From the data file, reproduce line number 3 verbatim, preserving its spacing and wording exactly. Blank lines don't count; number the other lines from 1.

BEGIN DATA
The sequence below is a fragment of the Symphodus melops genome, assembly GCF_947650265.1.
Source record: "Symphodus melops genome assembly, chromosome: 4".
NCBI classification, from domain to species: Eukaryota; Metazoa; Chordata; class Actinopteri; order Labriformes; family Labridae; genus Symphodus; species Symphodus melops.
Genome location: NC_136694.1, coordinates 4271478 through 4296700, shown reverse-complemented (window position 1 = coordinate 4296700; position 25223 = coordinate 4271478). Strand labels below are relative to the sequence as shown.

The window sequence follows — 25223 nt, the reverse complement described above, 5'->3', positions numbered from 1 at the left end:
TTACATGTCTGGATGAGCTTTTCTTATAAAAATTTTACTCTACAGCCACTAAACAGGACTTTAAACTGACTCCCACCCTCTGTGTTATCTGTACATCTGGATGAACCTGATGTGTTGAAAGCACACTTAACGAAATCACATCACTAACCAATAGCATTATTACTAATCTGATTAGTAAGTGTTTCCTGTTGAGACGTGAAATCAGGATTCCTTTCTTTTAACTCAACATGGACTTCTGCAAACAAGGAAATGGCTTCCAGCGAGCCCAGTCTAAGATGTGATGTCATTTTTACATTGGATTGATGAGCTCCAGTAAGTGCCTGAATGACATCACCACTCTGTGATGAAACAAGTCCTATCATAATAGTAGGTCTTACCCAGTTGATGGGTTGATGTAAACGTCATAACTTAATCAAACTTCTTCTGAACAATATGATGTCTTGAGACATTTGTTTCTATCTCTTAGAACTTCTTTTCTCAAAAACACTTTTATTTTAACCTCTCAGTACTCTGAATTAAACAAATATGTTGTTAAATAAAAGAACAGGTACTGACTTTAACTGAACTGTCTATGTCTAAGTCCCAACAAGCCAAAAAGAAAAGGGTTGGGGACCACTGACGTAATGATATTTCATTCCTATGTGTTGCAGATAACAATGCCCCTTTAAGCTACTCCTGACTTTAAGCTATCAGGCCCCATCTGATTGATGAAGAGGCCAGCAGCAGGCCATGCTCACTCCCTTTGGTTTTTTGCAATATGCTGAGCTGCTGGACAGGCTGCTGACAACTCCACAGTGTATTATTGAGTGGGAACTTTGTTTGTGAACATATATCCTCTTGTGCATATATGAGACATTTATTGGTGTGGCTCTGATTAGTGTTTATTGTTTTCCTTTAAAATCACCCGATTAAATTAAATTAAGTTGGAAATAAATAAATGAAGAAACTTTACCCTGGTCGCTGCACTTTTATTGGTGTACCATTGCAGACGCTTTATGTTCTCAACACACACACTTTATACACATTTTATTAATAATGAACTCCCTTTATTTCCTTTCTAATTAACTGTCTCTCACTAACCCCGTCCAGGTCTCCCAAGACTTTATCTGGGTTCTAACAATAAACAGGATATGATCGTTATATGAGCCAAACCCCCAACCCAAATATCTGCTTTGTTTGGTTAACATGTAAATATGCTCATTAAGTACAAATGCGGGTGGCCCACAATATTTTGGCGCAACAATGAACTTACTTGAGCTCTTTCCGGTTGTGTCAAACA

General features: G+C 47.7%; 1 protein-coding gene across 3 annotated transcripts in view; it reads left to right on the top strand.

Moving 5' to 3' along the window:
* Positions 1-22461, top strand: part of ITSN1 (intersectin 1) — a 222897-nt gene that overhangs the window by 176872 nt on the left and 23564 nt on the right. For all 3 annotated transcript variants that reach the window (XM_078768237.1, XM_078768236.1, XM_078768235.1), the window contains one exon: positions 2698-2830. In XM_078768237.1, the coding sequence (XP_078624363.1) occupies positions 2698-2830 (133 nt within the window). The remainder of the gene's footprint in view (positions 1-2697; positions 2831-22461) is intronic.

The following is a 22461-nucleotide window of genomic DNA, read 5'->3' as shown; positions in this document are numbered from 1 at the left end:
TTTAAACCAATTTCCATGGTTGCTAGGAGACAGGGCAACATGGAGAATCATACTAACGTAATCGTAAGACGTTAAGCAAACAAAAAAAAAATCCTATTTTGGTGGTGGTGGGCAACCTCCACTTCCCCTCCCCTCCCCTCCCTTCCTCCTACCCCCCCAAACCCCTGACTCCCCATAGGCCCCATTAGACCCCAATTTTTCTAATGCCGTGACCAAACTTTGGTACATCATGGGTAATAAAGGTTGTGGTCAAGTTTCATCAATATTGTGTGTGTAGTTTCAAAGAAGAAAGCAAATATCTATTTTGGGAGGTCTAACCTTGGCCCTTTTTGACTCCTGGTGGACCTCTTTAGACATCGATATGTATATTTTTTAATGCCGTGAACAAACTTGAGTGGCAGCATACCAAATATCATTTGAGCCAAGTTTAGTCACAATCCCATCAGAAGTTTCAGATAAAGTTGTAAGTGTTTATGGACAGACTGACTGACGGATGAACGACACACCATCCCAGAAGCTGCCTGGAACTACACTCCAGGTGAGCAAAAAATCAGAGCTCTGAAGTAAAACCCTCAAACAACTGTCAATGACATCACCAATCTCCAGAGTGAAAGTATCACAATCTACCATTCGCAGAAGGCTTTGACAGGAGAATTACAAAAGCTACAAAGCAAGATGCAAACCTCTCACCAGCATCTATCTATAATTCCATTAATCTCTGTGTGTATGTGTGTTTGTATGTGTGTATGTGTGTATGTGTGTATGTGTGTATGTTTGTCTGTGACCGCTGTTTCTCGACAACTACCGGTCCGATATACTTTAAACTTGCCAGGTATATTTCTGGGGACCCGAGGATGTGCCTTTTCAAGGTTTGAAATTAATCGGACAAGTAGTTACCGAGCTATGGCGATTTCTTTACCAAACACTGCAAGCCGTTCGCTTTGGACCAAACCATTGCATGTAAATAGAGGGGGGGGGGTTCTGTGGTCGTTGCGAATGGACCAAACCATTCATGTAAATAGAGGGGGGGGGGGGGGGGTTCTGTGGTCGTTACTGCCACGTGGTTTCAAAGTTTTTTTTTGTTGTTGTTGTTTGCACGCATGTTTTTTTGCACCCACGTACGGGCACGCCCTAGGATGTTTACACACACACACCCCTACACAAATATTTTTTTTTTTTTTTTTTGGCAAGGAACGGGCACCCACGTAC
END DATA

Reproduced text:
NCBI classification, from domain to species: Eukaryota; Metazoa; Chordata; class Actinopteri; order Labriformes; family Labridae; genus Symphodus; species Symphodus melops.